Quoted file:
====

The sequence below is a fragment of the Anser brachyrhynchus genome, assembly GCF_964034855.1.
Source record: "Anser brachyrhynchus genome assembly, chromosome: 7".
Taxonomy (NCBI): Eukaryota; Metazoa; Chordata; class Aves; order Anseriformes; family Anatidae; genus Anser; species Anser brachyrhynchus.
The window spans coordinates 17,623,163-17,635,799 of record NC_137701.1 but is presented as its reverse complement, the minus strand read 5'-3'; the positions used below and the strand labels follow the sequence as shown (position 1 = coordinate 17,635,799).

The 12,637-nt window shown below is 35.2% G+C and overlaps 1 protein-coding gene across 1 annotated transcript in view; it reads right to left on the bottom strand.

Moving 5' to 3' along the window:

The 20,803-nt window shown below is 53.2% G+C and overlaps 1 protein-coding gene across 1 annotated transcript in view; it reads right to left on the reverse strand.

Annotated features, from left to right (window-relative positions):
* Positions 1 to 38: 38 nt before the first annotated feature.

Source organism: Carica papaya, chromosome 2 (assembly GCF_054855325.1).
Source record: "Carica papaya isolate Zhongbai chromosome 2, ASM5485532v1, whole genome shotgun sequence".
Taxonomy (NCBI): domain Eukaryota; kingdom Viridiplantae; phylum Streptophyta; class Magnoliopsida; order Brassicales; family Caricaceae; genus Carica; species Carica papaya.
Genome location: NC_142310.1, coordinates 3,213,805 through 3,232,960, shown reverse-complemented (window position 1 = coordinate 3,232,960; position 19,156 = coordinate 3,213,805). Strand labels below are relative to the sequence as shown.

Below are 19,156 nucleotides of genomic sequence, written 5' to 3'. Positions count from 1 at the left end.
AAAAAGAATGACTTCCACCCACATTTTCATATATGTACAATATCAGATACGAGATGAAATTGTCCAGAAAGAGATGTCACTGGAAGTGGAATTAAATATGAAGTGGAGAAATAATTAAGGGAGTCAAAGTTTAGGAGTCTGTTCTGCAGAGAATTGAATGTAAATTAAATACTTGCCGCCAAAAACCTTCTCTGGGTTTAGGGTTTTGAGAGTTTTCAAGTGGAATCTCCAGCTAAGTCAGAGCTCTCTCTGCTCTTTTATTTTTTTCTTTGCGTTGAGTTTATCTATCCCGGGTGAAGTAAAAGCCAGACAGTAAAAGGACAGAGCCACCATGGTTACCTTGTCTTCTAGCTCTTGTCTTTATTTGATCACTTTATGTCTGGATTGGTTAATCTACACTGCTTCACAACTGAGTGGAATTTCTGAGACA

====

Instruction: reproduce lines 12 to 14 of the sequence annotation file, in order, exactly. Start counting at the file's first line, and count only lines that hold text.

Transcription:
Taxonomy (NCBI): domain Eukaryota; kingdom Viridiplantae; phylum Streptophyta; class Magnoliopsida; order Brassicales; family Caricaceae; genus Carica; species Carica papaya.
Genome location: NC_142310.1, coordinates 3,213,805 through 3,232,960, shown reverse-complemented (window position 1 = coordinate 3,232,960; position 19,156 = coordinate 3,213,805). Strand labels below are relative to the sequence as shown.

Below are 19,156 nucleotides of genomic sequence, written 5' to 3'. Positions count from 1 at the left end.